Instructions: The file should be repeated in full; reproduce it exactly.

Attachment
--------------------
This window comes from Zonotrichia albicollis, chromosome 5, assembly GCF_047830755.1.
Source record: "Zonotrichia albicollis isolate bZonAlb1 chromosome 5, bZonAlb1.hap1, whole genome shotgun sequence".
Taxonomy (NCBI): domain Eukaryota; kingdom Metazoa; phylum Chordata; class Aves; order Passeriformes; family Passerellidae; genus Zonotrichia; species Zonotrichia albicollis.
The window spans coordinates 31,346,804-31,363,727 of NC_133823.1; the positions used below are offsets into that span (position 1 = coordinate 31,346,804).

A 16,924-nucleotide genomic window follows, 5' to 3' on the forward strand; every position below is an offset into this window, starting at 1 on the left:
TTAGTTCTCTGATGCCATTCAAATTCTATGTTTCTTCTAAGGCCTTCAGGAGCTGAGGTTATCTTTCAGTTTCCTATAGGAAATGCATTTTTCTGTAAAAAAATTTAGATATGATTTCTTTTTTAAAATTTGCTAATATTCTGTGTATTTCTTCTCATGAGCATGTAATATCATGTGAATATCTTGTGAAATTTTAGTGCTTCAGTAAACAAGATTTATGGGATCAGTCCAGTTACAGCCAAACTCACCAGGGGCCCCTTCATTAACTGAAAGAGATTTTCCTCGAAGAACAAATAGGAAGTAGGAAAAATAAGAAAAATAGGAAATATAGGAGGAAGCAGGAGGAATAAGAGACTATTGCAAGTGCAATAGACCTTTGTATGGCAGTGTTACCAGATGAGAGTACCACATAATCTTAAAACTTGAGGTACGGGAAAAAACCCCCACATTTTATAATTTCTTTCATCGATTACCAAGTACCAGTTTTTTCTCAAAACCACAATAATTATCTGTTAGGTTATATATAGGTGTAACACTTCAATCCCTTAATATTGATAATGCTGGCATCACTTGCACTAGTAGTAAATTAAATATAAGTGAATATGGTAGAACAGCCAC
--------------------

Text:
This window comes from Zonotrichia albicollis, chromosome 5, assembly GCF_047830755.1.
Source record: "Zonotrichia albicollis isolate bZonAlb1 chromosome 5, bZonAlb1.hap1, whole genome shotgun sequence".
Taxonomy (NCBI): domain Eukaryota; kingdom Metazoa; phylum Chordata; class Aves; order Passeriformes; family Passerellidae; genus Zonotrichia; species Zonotrichia albicollis.
The window spans coordinates 31,346,804-31,363,727 of NC_133823.1; the positions used below are offsets into that span (position 1 = coordinate 31,346,804).

A 16,924-nucleotide genomic window follows, 5' to 3' on the forward strand; every position below is an offset into this window, starting at 1 on the left:
TTAGTTCTCTGATGCCATTCAAATTCTATGTTTCTTCTAAGGCCTTCAGGAGCTGAGGTTATCTTTCAGTTTCCTATAGGAAATGCATTTTTCTGTAAAAAAATTTAGATATGATTTCTTTTTTAAAATTTGCTAATATTCTGTGTATTTCTTCTCATGAGCATGTAATATCATGTGAATATCTTGTGAAATTTTAGTGCTTCAGTAAACAAGATTTATGGGATCAGTCCAGTTACAGCCAAACTCACCAGGGGCCCCTTCATTAACTGAAAGAGATTTTCCTCGAAGAACAAATAGGAAGTAGGAAAAATAAGAAAAATAGGAAATATAGGAGGAAGCAGGAGGAATAAGAGACTATTGCAAGTGCAATAGACCTTTGTATGGCAGTGTTACCAGATGAGAGTACCACATAATCTTAAAACTTGAGGTACGGGAAAAAACCCCCACATTTTATAATTTCTTTCATCGATTACCAAGTACCAGTTTTTTCTCAAAACCACAATAATTATCTGTTAGGTTATATATAGGTGTAACACTTCAATCCCTTAATATTGATAATGCTGGCATCACTTGCACTAGTAGTAAATTAAATATAAGTGAATATGGTAGAACAGCCAC